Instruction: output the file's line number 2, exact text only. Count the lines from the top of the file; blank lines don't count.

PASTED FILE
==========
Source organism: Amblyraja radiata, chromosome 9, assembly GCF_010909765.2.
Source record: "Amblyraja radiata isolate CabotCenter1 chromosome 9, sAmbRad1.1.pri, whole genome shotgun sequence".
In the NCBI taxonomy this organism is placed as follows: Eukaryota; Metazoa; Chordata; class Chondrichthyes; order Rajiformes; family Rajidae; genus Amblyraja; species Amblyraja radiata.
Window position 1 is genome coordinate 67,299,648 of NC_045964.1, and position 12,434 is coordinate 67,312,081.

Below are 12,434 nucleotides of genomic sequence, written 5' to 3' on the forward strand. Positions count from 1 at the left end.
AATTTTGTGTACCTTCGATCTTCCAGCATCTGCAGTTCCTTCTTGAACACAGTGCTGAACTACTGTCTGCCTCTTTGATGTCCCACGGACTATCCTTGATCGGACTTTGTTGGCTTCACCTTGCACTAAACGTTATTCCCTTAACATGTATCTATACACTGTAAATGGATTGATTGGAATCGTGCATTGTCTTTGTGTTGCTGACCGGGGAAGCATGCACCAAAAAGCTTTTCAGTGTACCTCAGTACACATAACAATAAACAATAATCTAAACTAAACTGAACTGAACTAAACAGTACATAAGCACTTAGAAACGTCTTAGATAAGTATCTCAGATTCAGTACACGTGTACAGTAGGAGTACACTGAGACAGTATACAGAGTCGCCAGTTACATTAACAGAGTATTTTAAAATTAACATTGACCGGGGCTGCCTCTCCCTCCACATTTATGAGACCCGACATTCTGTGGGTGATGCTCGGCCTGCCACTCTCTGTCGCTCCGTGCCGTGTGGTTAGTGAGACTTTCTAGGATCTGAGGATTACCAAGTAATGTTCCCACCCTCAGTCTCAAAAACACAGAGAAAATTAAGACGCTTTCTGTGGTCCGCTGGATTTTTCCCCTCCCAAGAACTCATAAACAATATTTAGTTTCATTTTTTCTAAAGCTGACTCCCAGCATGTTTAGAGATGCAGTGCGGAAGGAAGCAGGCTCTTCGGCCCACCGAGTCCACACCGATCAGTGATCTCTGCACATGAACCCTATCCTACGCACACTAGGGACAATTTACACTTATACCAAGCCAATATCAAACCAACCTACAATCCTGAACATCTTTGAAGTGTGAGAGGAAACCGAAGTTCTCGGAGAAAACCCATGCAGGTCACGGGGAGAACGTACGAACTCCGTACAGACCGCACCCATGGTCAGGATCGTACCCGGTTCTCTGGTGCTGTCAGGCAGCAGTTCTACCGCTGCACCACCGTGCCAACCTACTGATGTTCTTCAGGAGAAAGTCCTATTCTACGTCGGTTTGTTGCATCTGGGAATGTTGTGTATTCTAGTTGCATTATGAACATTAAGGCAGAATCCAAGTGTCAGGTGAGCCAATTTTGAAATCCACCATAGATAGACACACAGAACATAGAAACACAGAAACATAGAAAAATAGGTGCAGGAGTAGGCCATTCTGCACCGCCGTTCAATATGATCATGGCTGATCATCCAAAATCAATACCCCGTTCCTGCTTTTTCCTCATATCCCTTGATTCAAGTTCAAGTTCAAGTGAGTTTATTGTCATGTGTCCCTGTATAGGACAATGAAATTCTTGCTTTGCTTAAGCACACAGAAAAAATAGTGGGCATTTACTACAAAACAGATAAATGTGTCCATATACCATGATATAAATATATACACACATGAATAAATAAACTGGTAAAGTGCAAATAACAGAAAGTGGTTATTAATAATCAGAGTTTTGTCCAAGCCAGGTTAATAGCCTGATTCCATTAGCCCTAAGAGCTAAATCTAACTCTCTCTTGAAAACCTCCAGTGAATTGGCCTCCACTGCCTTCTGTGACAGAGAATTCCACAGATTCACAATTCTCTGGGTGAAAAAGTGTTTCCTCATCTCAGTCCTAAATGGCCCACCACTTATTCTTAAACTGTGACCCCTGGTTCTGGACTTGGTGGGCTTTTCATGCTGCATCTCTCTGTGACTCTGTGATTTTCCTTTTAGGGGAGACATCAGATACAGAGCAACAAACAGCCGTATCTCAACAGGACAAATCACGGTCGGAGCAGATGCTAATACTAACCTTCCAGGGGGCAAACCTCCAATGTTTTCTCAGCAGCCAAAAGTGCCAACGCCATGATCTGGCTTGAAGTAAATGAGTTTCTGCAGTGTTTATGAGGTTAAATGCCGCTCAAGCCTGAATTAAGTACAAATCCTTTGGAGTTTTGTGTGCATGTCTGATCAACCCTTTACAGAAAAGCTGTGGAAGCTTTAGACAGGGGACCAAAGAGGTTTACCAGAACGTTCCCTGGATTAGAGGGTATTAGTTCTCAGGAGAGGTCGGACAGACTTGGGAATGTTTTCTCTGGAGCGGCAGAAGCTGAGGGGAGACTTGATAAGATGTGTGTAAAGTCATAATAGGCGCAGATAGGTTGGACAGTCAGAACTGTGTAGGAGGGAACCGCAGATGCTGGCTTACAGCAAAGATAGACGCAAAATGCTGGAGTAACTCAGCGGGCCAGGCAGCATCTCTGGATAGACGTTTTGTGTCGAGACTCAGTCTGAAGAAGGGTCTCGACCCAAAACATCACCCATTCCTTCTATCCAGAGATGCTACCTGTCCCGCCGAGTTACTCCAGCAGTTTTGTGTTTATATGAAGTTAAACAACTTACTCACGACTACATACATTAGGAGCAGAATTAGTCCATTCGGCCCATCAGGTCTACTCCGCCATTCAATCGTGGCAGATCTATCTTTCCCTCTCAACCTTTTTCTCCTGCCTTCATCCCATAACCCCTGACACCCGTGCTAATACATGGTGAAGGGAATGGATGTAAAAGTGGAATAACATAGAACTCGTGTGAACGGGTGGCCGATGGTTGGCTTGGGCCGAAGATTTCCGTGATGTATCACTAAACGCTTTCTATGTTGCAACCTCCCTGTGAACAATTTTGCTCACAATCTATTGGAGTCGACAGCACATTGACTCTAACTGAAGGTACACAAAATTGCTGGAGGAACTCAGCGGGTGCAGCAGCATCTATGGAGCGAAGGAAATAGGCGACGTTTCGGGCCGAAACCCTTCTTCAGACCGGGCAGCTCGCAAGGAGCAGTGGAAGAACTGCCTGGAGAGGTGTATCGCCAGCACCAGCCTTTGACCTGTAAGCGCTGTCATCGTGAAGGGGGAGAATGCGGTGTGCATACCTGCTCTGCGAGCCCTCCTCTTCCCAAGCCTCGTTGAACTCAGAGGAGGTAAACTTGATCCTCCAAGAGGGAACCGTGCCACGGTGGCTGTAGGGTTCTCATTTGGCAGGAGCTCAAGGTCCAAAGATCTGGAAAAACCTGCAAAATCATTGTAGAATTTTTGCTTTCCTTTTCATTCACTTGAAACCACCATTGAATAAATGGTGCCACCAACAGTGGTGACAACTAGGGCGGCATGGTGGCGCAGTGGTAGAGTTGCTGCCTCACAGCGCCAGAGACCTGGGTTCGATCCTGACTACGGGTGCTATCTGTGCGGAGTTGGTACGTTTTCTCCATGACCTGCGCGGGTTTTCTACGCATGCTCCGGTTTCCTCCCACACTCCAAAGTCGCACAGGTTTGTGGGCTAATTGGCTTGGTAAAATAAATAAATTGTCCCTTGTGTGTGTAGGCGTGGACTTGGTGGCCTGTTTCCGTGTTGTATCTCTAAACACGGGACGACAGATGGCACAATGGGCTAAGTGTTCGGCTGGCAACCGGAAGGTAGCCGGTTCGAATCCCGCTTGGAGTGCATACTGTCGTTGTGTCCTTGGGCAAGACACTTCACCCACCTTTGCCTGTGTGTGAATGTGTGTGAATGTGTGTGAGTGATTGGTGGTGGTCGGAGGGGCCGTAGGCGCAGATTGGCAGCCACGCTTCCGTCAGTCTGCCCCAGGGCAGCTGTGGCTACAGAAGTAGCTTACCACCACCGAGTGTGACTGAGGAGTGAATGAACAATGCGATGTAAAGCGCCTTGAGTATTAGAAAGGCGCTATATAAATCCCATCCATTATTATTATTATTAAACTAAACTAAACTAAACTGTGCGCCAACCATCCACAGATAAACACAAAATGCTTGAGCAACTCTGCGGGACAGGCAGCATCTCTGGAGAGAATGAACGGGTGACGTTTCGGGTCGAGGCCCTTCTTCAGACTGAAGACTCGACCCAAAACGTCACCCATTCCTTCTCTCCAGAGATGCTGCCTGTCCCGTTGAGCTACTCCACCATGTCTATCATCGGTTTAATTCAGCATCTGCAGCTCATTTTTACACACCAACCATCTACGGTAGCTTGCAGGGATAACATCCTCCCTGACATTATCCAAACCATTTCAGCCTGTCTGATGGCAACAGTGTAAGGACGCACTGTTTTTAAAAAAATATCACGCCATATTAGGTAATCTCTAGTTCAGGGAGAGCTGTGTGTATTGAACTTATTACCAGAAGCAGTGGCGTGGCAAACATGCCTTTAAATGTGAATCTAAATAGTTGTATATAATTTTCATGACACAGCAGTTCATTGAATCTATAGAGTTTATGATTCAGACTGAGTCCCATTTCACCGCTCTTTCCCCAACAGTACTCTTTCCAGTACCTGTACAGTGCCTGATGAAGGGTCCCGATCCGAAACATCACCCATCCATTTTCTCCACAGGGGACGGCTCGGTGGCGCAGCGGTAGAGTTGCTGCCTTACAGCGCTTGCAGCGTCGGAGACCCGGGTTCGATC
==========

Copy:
Source record: "Amblyraja radiata isolate CabotCenter1 chromosome 9, sAmbRad1.1.pri, whole genome shotgun sequence".